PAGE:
It is in America that Rupert Murdoch faces ruin

We’ve been waiting a long time, but now the moment of reckoning is here: American journalists, long maligned by their British colleagues as boring and earnest, can finally take their revenge.

American newspapers have featured the News International meltdown on front pages since the story broke. American websites have posted every new development, as it breaks. cheerfully writes that News International is “besieged by a strange and unfamiliar phenomenon called ‘bad publicity that can’t just be ignored’”. re-imagines Rupert Murdoch as Voldemort, speculating that he would turn the Daily Prophet into a tabloid promoting “Sunday sensation and sleaze”.

But nobody is having as much fun as the New York Times. In fact, given that this is essentially a story about British journalists breaking British law on behalf of a British newspaper that nobody in the US ever reads, the NYT has thrown extraordinary resources at it.

Several journalists – a Pulitzer prize-winning ex-Baghdad correspondent among them – are producing acres of newsprint detailing the impact of the story on British politics, on News Corp’s stock price, on London police.

No doubt the NYT is motivated by its ever-earnest search for “all the news that’s fit to print”. But there are other things going on here, too.

Murdoch is more than just another proprietor: he’s a bitter enemy. He owns the Wall Street Journal, the NYT’s main upmarket rival. He owns the New York Post, its main downmarket rival.

More to the point, Murdoch owns Fox News, the enormously profitable television station which is the NYT’s main ideological rival.

For those Daily Telegraph readers who don’t follow these things, let me draw an analogy: Fox News is to American mainstream media what the Sun is to the British mainstream media. It’s louder, more unreliable, sometimes more entertaining and very much more Right-wing. Fox is the spiritual home of the Tea Party movement – it employs Sarah Palin – and is deeply unpopular among the people who read and write for the NYT.

Trouble for Mr Murdoch is good news for the American liberal establishment, in other words – and the liberal establishment is beginning to scent blood.

Congressional investigations loom: Senator Jay Rockefeller, a Democrat who chairs the Senate commerce committee, has declared that if Murdoch tabloids hacked the phones of 9/11 victims or any other Americans, “the consequences will be severe”.

Others in Congress point out that News Corp’s headquarters is in the US: if the company’s British employees paid policemen for information, that may violate American anti-bribery laws, even if the payments were made in London.

Stories that British tabloids tried to bribe New York policemen are already in circulation, and if those are true, the consequences could be even worse.

From Murdoch’s point of view, this is a terrible moment to attract political attention. He is not on the cusp of a major acquisition in America, as he was, until Wednesday, in Britain. But the scandal is awkwardly timed in other ways.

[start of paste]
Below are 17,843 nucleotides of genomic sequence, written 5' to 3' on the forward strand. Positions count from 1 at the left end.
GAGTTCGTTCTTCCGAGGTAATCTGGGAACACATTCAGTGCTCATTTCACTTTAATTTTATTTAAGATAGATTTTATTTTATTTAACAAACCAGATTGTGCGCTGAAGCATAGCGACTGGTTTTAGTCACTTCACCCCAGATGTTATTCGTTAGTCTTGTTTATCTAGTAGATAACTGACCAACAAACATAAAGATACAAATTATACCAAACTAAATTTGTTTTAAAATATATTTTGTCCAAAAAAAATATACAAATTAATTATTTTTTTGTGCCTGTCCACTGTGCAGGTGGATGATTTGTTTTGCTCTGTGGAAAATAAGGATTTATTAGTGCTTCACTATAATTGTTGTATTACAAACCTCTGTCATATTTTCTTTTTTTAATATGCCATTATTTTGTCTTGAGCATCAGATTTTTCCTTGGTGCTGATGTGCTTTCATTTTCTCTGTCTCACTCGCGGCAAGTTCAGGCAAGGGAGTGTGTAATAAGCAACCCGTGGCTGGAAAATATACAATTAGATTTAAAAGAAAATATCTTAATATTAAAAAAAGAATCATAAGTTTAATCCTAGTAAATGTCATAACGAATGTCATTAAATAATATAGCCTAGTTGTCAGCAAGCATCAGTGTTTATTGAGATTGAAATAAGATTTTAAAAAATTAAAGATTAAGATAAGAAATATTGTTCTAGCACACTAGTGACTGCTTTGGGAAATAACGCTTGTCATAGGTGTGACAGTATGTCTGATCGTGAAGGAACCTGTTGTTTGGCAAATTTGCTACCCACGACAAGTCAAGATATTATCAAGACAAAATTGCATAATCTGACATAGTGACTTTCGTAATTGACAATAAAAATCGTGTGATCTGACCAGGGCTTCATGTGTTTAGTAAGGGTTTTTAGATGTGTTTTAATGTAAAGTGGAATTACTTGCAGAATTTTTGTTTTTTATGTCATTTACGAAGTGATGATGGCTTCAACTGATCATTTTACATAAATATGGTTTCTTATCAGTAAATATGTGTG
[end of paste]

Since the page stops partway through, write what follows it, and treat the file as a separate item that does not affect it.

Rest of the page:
The newspaper market here, as everywhere, is in flux. The Wall Street Journal now struggles to achieve the profits which it once made so effortlessly.

The Journal’s main asset is its reputation for stodgy neutrality, at least in its news-gathering. If this scandal taints the Journal in any way, business readers are not short of other sources of information.

More importantly, America is about to enter the presidential election season, a period in our political calendar when anything and everything becomes fodder for partisan politics.

Should it turn out, for example, that the Sun or the News of the World really did hack the phones of the relatives of 9/11 victims, then all bets are off.

There could be advertiser boycotts of Fox News. Republican politicians could be forced to declare that they will no longer appear on the station.

It’s not a likely scenario – Fox is too important to the Republican Party – but it can’t be excluded. American politicians are as sensitive to public outrage as their British counterparts.

In the end, though, it is not Murdoch’s American properties that are most threatened by this scandal, it is his control of his publicly owned company.

News Corp’s stock is in freefall: a massive American shareholder revolt may not be far off. One group of shareholders has sued the company in a Delaware court, arguing that the company board “provides no effective review or oversight”.

The same group was already trying to sue over the purchase of a television company owned by Elisabeth Murdoch, and has been seeking to block her appointment to the board of directors.

The group’s lawyers have declared they want to “put an end to Rupert Murdoch’s use of company assets to serve personal and family agendas, without regard for public shareholders”.

Words such as “nepotism” and “cronyism” are in the air. As are “corruption” and “mismanagement”. They will be given extra weight if this story takes on any deeper political significance.

Shareholders and their lawyers are as likely to be members of the liberal establishment as anyone else: in America, the world’s most litigious country, they are unlikely to keep their views to themselves.

As a result, News Corp’s American properties will survive this scandal – but the Murdoch family’s control of News Corp may not.

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